Everything in the 21st century seems to begin with an the iPod, iPhone, iTunes or iWay. If it is not, it is you or myself. Everyone is encouraged to look out for himself or herself. No wonder then that the social fabric is breaking down and divorce is on the rise.
We should be the dominant pronoun when two adults fall in love. Sex is a natural expression of love between two consenting, responsible adults. But they should be aware that the act may culminate in pregnancy. If having a child is not the immediate aim, sex should be preceded by a discussion about contraception.
Most of the time, however, this is not the case. Even couples who use contraception may miss a few times. Husbands may not use condoms regularly. The consequences of unprotected sex are remembered only the morning after. Tense, anxious and ignorant about how to proceed, the couple then waits to see if the next period will make its appearance on schedule.
Emergency contraceptive pills are a way to avoid getting pregnant after unprotected sex. Although they should be dispensed only by prescription, they are often available over the counter (OTC). It is 80 per cent effective if the first pill is taken within 72 hours. The second pill has to be taken 12 hours later.
Emergency contraception works because pregnancy does not actually occur at the time of intercourse. The sperm has to travel through the cervix, uterus and fallopian tubes. The ovum has to be released from the ovary and meet the sperm. The process may take a few days. If the emergency contraceptive pills are taken during this window period, pregnancy is prevented.
These morning-after pills contain either progesterone or a combination of oestrogen and progesterone in doses higher than in the 21- or 28-day packs of oral contraceptives. Such pills prevent ovulation, fertilisation and implantation of the fertilised ovum. They block pregnancy at all the three stages. They are different from abortion pills. Chemically, the abortion pill consists of two medications mifepristone and misoprost. Administered in the correct dose and sequence, it terminates a pregnancy which has already attached itself to the uterine wall and started to develop. It works up to the 49th day after the last period.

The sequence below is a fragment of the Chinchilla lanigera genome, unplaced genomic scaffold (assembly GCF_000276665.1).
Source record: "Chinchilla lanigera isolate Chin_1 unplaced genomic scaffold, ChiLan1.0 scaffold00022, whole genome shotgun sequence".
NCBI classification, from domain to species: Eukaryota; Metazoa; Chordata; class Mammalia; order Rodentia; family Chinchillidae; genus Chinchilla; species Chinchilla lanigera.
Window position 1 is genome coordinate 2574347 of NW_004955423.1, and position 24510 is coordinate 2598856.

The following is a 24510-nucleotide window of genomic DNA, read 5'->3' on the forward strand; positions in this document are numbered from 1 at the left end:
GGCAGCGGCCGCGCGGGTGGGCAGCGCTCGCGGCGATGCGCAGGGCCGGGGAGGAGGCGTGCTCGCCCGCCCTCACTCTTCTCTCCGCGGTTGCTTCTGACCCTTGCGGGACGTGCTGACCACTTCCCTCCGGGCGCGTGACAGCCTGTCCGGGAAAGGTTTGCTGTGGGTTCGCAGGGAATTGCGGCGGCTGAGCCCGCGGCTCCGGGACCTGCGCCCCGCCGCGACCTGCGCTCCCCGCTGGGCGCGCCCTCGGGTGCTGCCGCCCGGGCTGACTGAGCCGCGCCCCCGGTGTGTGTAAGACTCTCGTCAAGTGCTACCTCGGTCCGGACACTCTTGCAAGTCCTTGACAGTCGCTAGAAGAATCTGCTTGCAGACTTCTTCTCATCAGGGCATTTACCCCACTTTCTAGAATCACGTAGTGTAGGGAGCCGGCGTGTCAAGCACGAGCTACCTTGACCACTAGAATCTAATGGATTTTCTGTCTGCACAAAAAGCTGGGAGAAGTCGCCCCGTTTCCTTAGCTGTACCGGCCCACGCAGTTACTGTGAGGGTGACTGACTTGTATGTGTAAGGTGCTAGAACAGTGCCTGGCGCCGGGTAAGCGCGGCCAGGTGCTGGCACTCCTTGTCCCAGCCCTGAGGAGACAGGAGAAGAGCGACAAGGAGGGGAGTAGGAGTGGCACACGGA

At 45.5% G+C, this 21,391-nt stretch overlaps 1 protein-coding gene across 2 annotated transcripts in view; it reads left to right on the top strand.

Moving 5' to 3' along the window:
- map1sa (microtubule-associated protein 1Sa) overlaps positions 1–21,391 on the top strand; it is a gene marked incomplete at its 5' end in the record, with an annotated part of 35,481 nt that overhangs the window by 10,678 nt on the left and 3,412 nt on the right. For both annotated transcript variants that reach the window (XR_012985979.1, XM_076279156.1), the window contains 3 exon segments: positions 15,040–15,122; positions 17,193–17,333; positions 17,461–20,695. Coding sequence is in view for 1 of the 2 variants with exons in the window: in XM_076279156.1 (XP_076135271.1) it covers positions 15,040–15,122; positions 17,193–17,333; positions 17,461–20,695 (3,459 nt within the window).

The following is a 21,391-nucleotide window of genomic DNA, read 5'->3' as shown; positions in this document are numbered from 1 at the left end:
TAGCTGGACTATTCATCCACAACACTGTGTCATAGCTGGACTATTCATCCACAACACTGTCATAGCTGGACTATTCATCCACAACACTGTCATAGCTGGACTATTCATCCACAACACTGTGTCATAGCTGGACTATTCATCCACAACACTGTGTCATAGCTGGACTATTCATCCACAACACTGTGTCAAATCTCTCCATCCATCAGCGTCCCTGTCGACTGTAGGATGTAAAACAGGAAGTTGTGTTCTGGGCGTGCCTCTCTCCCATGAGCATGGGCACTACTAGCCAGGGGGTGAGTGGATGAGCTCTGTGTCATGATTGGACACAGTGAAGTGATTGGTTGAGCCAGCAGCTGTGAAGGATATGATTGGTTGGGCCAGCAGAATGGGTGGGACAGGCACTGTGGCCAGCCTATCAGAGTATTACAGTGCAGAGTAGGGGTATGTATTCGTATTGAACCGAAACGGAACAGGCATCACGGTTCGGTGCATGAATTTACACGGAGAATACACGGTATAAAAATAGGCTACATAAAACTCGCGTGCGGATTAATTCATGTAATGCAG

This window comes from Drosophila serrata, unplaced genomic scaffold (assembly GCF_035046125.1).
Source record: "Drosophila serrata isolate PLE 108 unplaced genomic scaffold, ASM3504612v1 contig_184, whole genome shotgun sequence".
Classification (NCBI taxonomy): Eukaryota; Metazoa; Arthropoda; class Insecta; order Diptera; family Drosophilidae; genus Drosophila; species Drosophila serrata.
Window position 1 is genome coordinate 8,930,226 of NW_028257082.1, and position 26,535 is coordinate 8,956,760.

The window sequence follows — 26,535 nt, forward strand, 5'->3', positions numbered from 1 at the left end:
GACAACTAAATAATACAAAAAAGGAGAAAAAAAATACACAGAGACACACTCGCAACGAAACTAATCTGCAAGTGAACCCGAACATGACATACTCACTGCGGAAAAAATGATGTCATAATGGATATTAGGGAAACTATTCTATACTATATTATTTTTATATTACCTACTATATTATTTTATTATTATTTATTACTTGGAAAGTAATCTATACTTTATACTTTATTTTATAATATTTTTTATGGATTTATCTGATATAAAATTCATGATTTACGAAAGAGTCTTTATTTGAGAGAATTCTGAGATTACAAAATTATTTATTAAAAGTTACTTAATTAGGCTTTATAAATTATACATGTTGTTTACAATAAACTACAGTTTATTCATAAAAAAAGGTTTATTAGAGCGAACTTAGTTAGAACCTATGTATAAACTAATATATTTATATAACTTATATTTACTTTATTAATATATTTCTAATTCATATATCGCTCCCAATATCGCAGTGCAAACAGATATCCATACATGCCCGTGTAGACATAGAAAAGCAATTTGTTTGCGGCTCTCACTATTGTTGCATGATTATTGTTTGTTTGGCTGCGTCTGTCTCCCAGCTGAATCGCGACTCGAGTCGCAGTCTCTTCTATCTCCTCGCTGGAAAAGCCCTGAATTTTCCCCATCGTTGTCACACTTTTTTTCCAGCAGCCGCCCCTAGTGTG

Abortion pills should be taken only under medical supervision. They should not be purchased OTC. Scans need to be done before and after the termination.
Both the measures are safe but shouldn’t be used regularly. A woman can control her chances of getting pregnant with almost 99 per cent efficacy. She needs to choose the method that suits her best.
An intrauterine device can be inserted. It lasts for 3, 5 or 10 years, depending on the type and manufacturer’s recommendations.
Have an injection of the long-acting depo progesterone. This protects for 12 weeks. Irregular cycles, breakthrough bleeding or spotting can occur.
Oral contraceptive pills. The active ingredient is given for 21 days. Then there is a pill free interval of 7 days. These regularise the cycle and prevent pregnancy. There are many fears about their safety, which have, however, been proven to be unfounded. The pills do not increase the risk of cancer.
Condoms are efficient if they are used consistently from the beginning till the end of intercourse. They have the additional advantage of preventing sexually transmitted diseases.
Sterilisation of either partner tackles the problem permanently.
Contraception is a sensitive topic. It is rarely discussed openly even with medical professionals. Many religions have their own views. Others feel morally obliged to regulate and enforce standards and norms for social behavior. Neither legislation nor coercion has worked successfully for contraception.
Source:The Telegraph (Kolkata, India)